The Playhouse was an offshoot of the Leeds Playhouse and had used the Jowett Hall for their Bradford Productions. They had just staged a play "Noé" at the Jowett Hall following which a fire had started in the hall and totally destroying the building.
The Playhouse company then bought the land and commissioned local Architect Eric Morley to design a new purpose built theatre in a project costing circa £10,000.
The new, and very much smaller, dual function hall was to be known as the Civic Playhouse. The architect was Eric Morley FRIBA of W.J Morley & Son FRIBA in Swan Arcade.
The New Building
The flat-fronted balcony with a small open loges at each end leading to entrance/exit doors and with 8 rows of seats and the stalls also of 8 rows in stadium plan make this an intimate style of theatre/cinema.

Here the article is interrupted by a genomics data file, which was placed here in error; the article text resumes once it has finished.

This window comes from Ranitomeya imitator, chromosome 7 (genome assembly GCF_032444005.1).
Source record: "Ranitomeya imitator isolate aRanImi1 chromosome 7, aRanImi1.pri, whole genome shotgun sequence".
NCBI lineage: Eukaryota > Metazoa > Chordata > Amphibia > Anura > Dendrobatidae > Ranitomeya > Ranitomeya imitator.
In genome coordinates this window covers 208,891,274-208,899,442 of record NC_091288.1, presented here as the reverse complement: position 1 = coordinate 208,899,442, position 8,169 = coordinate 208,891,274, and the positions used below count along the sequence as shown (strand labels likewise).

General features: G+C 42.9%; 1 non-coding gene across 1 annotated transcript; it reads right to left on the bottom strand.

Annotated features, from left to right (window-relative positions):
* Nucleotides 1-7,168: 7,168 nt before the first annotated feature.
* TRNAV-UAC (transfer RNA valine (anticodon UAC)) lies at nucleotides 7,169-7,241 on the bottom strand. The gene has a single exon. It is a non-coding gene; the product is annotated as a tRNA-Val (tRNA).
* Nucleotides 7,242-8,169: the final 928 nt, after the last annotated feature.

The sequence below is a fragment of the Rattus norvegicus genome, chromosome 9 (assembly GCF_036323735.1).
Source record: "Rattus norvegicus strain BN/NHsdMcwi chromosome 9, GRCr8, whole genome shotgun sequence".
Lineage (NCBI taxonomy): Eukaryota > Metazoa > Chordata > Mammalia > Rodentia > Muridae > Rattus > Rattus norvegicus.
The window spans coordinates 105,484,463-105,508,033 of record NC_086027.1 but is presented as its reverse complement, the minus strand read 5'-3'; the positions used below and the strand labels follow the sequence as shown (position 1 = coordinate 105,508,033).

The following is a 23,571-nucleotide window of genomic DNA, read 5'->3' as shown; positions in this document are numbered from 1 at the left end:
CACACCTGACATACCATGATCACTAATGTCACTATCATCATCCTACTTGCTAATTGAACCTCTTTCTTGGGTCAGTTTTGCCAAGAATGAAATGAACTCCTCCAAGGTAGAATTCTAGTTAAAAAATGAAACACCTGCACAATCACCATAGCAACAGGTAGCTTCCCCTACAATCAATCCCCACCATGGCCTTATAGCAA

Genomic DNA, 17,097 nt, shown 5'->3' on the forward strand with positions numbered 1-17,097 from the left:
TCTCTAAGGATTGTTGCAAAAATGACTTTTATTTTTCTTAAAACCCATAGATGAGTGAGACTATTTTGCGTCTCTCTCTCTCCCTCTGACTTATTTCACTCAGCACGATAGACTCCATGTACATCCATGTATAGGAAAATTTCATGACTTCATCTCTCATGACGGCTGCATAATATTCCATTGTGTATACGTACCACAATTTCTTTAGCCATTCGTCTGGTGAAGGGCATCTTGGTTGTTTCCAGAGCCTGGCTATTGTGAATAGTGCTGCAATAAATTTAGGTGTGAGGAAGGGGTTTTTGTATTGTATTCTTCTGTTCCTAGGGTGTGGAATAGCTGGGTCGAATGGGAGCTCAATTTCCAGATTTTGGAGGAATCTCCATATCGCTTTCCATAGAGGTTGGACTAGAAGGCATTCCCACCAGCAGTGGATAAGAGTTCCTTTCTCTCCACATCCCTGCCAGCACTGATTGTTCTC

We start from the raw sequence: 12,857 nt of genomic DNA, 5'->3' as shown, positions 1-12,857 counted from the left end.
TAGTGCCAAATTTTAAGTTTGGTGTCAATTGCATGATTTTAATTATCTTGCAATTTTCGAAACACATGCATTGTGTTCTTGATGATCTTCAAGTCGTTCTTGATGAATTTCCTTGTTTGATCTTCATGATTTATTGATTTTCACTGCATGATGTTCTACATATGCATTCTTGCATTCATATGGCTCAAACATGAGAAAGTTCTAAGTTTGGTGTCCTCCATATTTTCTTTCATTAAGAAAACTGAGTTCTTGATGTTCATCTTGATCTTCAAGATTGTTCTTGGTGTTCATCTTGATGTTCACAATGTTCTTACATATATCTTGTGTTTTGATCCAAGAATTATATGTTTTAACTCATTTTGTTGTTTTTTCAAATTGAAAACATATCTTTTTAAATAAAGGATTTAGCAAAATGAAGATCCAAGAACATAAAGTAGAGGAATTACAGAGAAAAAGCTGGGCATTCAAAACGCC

The projection room was at the rear of the stalls and equipped with two GB Kalee projectors and Kalee sound system. The screen was fixed to the back wall of the stage.
In this new building there was no flytower but ample dressing rooms, storage and wardrobe space were available under the stage and stalls at foyer level. A crossover corridor was under the stage front.
The World Premier of James Gregson's production of
The following month the first film opened on Monday 8th February 1937 with . . .
"Whom the Gods Love" - (details unknown)The proprietors were registered as Civic Playhouse Friendly Society. Films were shown every third week alternating with stage productions. Film programmes were usually non-mainstream, arty or foreign language offerings playing to a discerning clientele.